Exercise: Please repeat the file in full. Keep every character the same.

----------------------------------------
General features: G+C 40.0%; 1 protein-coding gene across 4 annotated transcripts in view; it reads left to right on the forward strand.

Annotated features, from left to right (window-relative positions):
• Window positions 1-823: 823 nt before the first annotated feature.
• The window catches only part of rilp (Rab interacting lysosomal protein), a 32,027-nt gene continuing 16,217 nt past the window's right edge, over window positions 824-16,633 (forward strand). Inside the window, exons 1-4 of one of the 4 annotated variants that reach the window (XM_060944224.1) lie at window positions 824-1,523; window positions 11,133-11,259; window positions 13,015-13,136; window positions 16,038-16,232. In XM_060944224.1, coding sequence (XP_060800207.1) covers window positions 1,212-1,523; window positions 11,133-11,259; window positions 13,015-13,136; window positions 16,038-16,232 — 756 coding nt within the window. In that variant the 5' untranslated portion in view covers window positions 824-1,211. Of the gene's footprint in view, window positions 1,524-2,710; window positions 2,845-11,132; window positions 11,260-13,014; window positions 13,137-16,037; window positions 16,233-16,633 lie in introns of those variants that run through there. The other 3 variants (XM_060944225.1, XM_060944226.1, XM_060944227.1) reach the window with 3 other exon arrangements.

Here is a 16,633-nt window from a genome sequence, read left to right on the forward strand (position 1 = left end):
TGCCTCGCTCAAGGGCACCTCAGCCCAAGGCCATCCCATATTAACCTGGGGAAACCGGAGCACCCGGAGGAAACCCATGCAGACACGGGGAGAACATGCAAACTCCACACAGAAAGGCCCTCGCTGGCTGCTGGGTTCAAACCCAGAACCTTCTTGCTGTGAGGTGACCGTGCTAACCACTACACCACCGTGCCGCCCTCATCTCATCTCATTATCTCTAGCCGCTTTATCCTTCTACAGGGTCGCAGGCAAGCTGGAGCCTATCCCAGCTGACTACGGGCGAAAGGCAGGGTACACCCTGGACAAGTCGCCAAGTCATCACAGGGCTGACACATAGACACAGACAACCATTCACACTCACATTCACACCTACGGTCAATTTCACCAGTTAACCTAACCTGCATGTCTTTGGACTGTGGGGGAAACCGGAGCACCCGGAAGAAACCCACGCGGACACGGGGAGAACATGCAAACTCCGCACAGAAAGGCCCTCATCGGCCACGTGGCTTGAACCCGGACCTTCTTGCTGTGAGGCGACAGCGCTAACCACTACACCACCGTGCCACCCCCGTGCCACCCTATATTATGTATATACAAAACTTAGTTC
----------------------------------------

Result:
General features: G+C 40.0%; 1 protein-coding gene across 4 annotated transcripts in view; it reads left to right on the forward strand.

Annotated features, from left to right (window-relative positions):
• Window positions 1-823: 823 nt before the first annotated feature.
• The window catches only part of rilp (Rab interacting lysosomal protein), a 32,027-nt gene continuing 16,217 nt past the window's right edge, over window positions 824-16,633 (forward strand). Inside the window, exons 1-4 of one of the 4 annotated variants that reach the window (XM_060944224.1) lie at window positions 824-1,523; window positions 11,133-11,259; window positions 13,015-13,136; window positions 16,038-16,232. In XM_060944224.1, coding sequence (XP_060800207.1) covers window positions 1,212-1,523; window positions 11,133-11,259; window positions 13,015-13,136; window positions 16,038-16,232 — 756 coding nt within the window. In that variant the 5' untranslated portion in view covers window positions 824-1,211. Of the gene's footprint in view, window positions 1,524-2,710; window positions 2,845-11,132; window positions 11,260-13,014; window positions 13,137-16,037; window positions 16,233-16,633 lie in introns of those variants that run through there. The other 3 variants (XM_060944225.1, XM_060944226.1, XM_060944227.1) reach the window with 3 other exon arrangements.

Here is a 16,633-nt window from a genome sequence, read left to right on the forward strand (position 1 = left end):
TGCCTCGCTCAAGGGCACCTCAGCCCAAGGCCATCCCATATTAACCTGGGGAAACCGGAGCACCCGGAGGAAACCCATGCAGACACGGGGAGAACATGCAAACTCCACACAGAAAGGCCCTCGCTGGCTGCTGGGTTCAAACCCAGAACCTTCTTGCTGTGAGGTGACCGTGCTAACCACTACACCACCGTGCCGCCCTCATCTCATCTCATTATCTCTAGCCGCTTTATCCTTCTACAGGGTCGCAGGCAAGCTGGAGCCTATCCCAGCTGACTACGGGCGAAAGGCAGGGTACACCCTGGACAAGTCGCCAAGTCATCACAGGGCTGACACATAGACACAGACAACCATTCACACTCACATTCACACCTACGGTCAATTTCACCAGTTAACCTAACCTGCATGTCTTTGGACTGTGGGGGAAACCGGAGCACCCGGAAGAAACCCACGCGGACACGGGGAGAACATGCAAACTCCGCACAGAAAGGCCCTCATCGGCCACGTGGCTTGAACCCGGACCTTCTTGCTGTGAGGCGACAGCGCTAACCACTACACCACCGTGCCACCCCCGTGCCACCCTATATTATGTATATACAAAACTTAGTTC